The purpose of this study was to assess the effectiveness of a stairwell intervention at Jefferson Station in Philadelphia, Pennsylvania. The intervention was conducted at one stairwell/escalator bank between the hours of 11am and 1pm for three days a week for four weeks in September, 2016. We used six stair riser banners (5x48 in. removable banners) that were placed on 6 out of the 35 stairs each separated by 3 steps that were designed to be read as individuals climbed the stairs or escalator. The banners contained two health related messages. Baseline (no banners), intervention (banners present) and post-intervention (no banners) data was collected. Observations were conducted on Tuesdays and Wednesdays and interviews were conducted on Thursdays. A total of 1,719 (n = 1,719) individuals were observed and a total of 50 interviews were conducted over the 12 day/4 week study period. Stair utilization increased from baseline by 3% in male and 5% in female observees. Sixteen percent of those interviewed indicated they changed behavior (took the stairs) because of the motivational signs that promoted healthy behaviors. The intervention was not sustainable; however, it was a feasible model and with modifications has the potential to change behaviors in thousands of commuters at Jefferson station if implemented Station wide.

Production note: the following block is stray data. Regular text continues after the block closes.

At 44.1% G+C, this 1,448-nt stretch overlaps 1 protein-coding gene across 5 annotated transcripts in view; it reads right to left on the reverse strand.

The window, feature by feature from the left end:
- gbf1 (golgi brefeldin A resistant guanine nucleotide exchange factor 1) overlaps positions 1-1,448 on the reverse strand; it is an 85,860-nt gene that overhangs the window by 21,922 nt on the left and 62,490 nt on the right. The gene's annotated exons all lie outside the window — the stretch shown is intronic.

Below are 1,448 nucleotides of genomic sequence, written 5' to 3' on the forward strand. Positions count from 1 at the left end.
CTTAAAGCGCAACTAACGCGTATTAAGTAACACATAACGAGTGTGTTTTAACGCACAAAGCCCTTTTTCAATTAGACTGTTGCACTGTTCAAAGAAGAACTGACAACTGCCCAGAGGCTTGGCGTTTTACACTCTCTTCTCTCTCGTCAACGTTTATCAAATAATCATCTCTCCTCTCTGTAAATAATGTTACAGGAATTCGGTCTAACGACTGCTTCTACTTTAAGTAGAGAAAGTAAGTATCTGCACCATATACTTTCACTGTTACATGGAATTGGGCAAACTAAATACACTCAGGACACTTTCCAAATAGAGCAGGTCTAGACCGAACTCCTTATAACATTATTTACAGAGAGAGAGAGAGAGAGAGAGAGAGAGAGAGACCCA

Silverio, Alexis, "Evaluating the Effectiveness of a Health Promotion Intervention in an Urban Population Regarding Stair Utilization" (2016). Master of Public Health Capstone Presentations. Presentation 194.